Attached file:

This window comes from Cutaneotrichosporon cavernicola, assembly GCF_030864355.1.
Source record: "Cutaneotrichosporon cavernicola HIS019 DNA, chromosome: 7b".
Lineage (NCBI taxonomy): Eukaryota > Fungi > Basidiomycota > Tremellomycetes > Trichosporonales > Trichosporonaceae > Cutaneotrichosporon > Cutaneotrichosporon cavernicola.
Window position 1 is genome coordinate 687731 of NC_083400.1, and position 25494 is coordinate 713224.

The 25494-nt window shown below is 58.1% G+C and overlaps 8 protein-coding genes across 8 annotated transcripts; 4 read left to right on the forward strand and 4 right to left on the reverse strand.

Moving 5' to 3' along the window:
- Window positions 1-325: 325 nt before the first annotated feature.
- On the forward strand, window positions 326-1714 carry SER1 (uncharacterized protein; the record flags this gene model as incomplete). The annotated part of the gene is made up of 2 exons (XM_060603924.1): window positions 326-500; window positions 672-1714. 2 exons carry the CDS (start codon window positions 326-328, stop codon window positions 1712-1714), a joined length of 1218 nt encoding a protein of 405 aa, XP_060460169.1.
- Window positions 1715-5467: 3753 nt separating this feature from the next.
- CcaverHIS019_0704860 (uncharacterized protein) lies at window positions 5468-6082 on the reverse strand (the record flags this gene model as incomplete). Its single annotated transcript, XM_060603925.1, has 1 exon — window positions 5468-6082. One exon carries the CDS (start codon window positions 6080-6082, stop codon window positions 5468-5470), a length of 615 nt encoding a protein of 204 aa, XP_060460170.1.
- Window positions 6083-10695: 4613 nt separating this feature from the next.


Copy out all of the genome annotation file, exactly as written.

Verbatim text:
This window comes from Cutaneotrichosporon cavernicola, assembly GCF_030864355.1.
Source record: "Cutaneotrichosporon cavernicola HIS019 DNA, chromosome: 7b".
Lineage (NCBI taxonomy): Eukaryota > Fungi > Basidiomycota > Tremellomycetes > Trichosporonales > Trichosporonaceae > Cutaneotrichosporon > Cutaneotrichosporon cavernicola.
Window position 1 is genome coordinate 687731 of NC_083400.1, and position 25494 is coordinate 713224.

The 25494-nt window shown below is 58.1% G+C and overlaps 8 protein-coding genes across 8 annotated transcripts; 4 read left to right on the forward strand and 4 right to left on the reverse strand.

Moving 5' to 3' along the window:
- Window positions 1-325: 325 nt before the first annotated feature.
- On the forward strand, window positions 326-1714 carry SER1 (uncharacterized protein; the record flags this gene model as incomplete). The annotated part of the gene is made up of 2 exons (XM_060603924.1): window positions 326-500; window positions 672-1714. 2 exons carry the CDS (start codon window positions 326-328, stop codon window positions 1712-1714), a joined length of 1218 nt encoding a protein of 405 aa, XP_060460169.1.
- Window positions 1715-5467: 3753 nt separating this feature from the next.
- CcaverHIS019_0704860 (uncharacterized protein) lies at window positions 5468-6082 on the reverse strand (the record flags this gene model as incomplete). Its single annotated transcript, XM_060603925.1, has 1 exon — window positions 5468-6082. One exon carries the CDS (start codon window positions 6080-6082, stop codon window positions 5468-5470), a length of 615 nt encoding a protein of 204 aa, XP_060460170.1.
- Window positions 6083-10695: 4613 nt separating this feature from the next.